Antarctic swim aims to highlight climate change

23 January 2020: An environmental campaigner planning an Antarctic swim to highlight the effects of climate change is relying on Inmarsat connectivity to spread his message around the world.

Man using BGAN 710 terminal against icy backdrop
Lewis Pugh is pictured in the Antarctic with a Cobham EXPLORER 710 terminal

Endurance swimmer Lewis Pugh, the United Nations’ first Patron of the Oceans, will brave the icy water to swim 1km across a newly-formed supra-glacial lake in East Antarctica – the culmination of years of training.

Just ahead of today’s challenge, he became the first person to swim under an ice sheet, spending eight minutes in a tunnel formed underneath the largest single mass of ice on Earth – clad only in swimming trunks.

Beautiful place

Speaking on BBC Radio 4’s World at One, Lewis described the tunnel as being every shade of blue. “It’s the most beautiful place I’ve seen in the whole world, in my whole life,” he said.

Man swimming through ice tunnel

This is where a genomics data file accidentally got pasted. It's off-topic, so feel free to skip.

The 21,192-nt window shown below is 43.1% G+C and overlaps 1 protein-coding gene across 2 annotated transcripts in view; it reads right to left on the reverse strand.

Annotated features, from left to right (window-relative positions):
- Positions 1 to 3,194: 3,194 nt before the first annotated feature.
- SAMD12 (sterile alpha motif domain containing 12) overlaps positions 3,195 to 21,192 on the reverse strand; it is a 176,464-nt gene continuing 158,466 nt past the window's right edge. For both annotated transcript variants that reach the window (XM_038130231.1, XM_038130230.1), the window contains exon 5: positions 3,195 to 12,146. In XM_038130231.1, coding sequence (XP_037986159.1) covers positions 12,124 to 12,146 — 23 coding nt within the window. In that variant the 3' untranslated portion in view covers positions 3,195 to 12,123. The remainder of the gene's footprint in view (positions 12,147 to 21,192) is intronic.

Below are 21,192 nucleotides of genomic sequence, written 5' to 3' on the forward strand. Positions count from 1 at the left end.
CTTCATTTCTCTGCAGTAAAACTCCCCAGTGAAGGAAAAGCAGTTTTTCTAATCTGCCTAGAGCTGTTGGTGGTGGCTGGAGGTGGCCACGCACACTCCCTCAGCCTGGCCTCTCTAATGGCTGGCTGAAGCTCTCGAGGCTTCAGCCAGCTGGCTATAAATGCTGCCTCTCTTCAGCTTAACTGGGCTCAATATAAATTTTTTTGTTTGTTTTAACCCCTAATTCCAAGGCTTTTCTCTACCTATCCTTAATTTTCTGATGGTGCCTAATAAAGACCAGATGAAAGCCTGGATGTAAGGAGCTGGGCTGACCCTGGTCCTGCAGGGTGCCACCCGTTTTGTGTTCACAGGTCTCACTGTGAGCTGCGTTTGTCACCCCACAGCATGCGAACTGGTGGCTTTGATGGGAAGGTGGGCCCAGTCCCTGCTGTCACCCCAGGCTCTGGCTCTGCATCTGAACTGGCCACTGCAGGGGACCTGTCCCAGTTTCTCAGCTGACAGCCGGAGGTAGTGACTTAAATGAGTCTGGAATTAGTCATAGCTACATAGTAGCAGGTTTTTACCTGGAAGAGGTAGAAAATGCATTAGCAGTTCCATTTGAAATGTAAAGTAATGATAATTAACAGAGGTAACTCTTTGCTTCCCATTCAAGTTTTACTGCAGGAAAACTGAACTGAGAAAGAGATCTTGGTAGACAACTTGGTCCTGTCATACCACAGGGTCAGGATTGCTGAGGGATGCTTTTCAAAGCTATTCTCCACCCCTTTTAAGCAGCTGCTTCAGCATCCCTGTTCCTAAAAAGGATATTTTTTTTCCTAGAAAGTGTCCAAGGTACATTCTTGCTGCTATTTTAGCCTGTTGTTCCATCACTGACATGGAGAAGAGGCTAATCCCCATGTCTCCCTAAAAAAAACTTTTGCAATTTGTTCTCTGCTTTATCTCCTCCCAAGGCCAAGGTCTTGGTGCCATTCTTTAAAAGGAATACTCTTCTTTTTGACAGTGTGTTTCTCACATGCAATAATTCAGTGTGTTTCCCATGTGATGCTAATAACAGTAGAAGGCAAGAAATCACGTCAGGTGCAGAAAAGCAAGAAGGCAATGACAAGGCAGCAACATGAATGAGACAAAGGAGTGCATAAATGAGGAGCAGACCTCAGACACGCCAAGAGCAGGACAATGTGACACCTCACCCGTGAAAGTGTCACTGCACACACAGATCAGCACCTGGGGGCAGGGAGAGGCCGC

Lewis Pugh is the first person to swim in a river under an Antarctic ice sheet

But with the ice sheet melting at an unprecedented rate, he also sent a message this week to world and business leaders meeting in Davos, calling on them to act on cutting carbon emissions without delay. “Change is happening, and fast.  We don’t have 50 years, or 20 years, or even 10 years to cut our carbon emissions. It has to happen now,” he said.

Despite the risks of swimming under such extreme conditions, Lewis said: “I’m utterly determined to show the world what’s happening here in East Antarctica and protect this last wilderness area.”

Broadband data

Inmarsat has provided Lewis and his team with two Cobham EXPLORER 710 BGAN terminals, offering him the broadest range of broadband voice and data capabilities, from keeping in touch with supporters at home, uploading images and reports to his website, to superior quality live broadcast video, even from the bottom of the world.

The supra-glacial lake swim is just the latest endurance challenge undertaken by the Lewis Pugh Foundation, which is calling for international consensus on creating Marine Protected Areas across 30% of the world’s oceans by 2030.

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